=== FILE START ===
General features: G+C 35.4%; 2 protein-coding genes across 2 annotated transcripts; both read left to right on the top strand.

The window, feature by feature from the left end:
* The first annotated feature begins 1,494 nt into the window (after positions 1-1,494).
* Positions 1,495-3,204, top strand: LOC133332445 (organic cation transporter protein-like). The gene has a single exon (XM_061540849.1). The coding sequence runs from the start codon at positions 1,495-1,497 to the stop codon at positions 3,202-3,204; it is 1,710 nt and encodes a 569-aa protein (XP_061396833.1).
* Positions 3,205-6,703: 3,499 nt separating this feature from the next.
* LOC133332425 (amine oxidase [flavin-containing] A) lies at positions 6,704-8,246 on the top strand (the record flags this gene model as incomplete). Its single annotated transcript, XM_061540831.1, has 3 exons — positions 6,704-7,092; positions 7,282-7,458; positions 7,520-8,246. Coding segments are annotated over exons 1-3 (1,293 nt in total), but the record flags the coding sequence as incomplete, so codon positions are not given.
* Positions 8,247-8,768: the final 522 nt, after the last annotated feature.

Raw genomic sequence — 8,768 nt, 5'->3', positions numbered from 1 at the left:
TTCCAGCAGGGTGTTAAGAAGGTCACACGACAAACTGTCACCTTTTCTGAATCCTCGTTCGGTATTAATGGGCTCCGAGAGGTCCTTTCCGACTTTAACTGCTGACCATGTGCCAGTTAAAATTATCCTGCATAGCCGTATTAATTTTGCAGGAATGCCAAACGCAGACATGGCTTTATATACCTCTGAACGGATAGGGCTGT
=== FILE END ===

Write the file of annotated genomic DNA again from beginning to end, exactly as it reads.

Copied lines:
General features: G+C 35.4%; 2 protein-coding genes across 2 annotated transcripts; both read left to right on the top strand.

The window, feature by feature from the left end:
* The first annotated feature begins 1,494 nt into the window (after positions 1-1,494).
* Positions 1,495-3,204, top strand: LOC133332445 (organic cation transporter protein-like). The gene has a single exon (XM_061540849.1). The coding sequence runs from the start codon at positions 1,495-1,497 to the stop codon at positions 3,202-3,204; it is 1,710 nt and encodes a 569-aa protein (XP_061396833.1).
* Positions 3,205-6,703: 3,499 nt separating this feature from the next.
* LOC133332425 (amine oxidase [flavin-containing] A) lies at positions 6,704-8,246 on the top strand (the record flags this gene model as incomplete). Its single annotated transcript, XM_061540831.1, has 3 exons — positions 6,704-7,092; positions 7,282-7,458; positions 7,520-8,246. Coding segments are annotated over exons 1-3 (1,293 nt in total), but the record flags the coding sequence as incomplete, so codon positions are not given.
* Positions 8,247-8,768: the final 522 nt, after the last annotated feature.

Raw genomic sequence — 8,768 nt, 5'->3', positions numbered from 1 at the left:
TTCCAGCAGGGTGTTAAGAAGGTCACACGACAAACTGTCACCTTTTCTGAATCCTCGTTCGGTATTAATGGGCTCCGAGAGGTCCTTTCCGACTTTAACTGCTGACCATGTGCCAGTTAAAATTATCCTGCATAGCCGTATTAATTTTGCAGGAATGCCAAACGCAGACATGGCTTTATATACCTCTGAACGGATAGGGCTGT